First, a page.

5. The big problem of course is the finale. It's weak. I used to find this a disappointment, but paradoxically the manga made me like it better. They're stopping a third of the way through the storyline. Of course it won't be a resolution. Any attempt to do so would probably wreck everything. The only question is how elegantly they manage to tie off the bleeding stump, to which the answer is "acceptably". They don't hurt the original. There's a new backstory for Akito (and his voice is wrong), but I can live with that and in any case the new stuff is just ten minutes at the end of episode 26. It's not great, but it's watchable and you wouldn't be thinking twice about it if they'd done a second season.
The fans were desperate for further episodes, incidentally. They even mounted a paper crane folding campaign in 2005, but Studio Deen and Hakusensha didn't cave in.
That's enough comparison, though. Pretending for now that the manga doesn't exist, what's the anime like in its own right?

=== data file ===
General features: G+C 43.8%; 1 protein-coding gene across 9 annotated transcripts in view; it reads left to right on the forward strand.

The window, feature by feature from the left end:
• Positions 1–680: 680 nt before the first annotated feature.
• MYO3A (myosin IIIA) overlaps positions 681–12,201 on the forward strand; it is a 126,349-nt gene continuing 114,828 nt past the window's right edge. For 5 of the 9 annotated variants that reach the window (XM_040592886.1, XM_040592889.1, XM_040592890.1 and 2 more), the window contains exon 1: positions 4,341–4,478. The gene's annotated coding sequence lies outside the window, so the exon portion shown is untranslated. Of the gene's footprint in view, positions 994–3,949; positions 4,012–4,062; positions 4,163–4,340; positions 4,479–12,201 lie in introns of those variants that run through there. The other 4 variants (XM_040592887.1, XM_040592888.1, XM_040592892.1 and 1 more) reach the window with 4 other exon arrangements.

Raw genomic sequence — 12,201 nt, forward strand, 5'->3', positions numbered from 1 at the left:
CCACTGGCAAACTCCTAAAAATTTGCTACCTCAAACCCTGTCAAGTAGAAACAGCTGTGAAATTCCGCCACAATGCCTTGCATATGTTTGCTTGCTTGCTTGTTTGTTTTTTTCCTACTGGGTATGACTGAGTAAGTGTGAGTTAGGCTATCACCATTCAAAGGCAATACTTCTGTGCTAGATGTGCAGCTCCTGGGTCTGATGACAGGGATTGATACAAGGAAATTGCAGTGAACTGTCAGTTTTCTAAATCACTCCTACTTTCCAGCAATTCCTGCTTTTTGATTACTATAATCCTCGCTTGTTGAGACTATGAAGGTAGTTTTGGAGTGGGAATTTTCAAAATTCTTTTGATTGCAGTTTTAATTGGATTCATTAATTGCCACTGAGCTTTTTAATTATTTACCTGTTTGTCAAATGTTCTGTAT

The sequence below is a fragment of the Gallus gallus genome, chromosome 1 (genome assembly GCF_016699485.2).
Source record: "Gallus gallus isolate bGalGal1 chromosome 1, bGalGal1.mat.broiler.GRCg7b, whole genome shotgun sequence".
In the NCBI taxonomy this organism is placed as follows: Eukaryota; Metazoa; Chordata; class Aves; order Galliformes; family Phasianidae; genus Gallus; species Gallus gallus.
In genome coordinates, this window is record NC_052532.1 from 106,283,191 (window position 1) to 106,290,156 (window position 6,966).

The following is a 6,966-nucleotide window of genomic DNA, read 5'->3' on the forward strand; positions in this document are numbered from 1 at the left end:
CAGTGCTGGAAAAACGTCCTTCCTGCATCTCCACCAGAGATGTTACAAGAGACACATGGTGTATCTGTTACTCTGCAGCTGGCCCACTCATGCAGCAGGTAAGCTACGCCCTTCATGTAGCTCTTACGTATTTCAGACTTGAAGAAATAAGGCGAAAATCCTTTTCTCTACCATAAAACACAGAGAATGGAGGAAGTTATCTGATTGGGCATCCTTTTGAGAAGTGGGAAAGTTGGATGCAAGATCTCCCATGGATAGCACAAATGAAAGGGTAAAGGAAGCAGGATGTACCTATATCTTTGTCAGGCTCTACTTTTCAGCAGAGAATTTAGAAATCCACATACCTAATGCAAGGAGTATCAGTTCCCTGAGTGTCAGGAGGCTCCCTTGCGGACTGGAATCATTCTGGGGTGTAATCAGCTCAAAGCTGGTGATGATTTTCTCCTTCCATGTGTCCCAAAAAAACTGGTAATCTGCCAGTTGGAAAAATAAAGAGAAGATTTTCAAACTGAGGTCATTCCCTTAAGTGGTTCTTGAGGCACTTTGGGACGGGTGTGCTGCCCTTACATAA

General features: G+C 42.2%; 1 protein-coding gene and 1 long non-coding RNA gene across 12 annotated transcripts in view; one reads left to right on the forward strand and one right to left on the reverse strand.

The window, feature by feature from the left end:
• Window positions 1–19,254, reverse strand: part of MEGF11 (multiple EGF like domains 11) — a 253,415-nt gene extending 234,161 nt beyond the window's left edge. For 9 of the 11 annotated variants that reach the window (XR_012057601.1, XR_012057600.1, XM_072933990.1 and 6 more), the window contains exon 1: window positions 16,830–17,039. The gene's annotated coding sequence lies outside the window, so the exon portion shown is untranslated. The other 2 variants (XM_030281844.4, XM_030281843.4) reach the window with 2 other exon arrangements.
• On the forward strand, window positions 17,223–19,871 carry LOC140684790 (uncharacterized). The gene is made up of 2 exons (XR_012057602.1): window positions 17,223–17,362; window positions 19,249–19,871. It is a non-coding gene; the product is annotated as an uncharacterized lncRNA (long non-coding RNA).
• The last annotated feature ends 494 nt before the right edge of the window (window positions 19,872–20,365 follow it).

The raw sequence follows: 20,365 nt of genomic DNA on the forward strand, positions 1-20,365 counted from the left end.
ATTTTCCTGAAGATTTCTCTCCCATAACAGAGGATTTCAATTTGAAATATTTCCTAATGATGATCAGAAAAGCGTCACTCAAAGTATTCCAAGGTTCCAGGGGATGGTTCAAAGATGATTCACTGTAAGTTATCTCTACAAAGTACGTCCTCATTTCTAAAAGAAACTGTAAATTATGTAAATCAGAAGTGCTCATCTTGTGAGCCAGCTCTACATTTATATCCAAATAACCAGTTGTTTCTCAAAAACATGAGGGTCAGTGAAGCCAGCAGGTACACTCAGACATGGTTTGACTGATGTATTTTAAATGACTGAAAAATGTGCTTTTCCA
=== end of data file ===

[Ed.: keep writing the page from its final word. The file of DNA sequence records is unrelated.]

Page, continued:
Answer: it's lovely. Daichi's production team concentrated on the psychological depth and sincerity that, to be fair, was already in the manga. You've thus got great warmth and intense awareness of the characters' inner pain... but in the context of an anime that's light and funny. This material should have been heavy, yet it's not. It can be sad. It can dig so deeply into its characters' extreme mental problems as to become uncomfortable to watch, particularly in episode 22 and the Prince Yuki Fan Club. You're aware in forensic detail of the darkness of these characters' inner lives and why they're so broken, yet at the same time it's a happy show. It's fun. It believes in goodness and in its heroine, Tooru. It'll also make you piss yourself laughing, which is a big plus.
This is a beautiful show, in multiple ways. It wants to know what could make us better people. It blends light and dark with such deceptive ease that it wouldn't occur to you that this could even be difficult. It's both sad and happy. It's goofy and realistic, tragic and hilarious. The manga's more extreme and takes its story way further, but the anime's brilliant.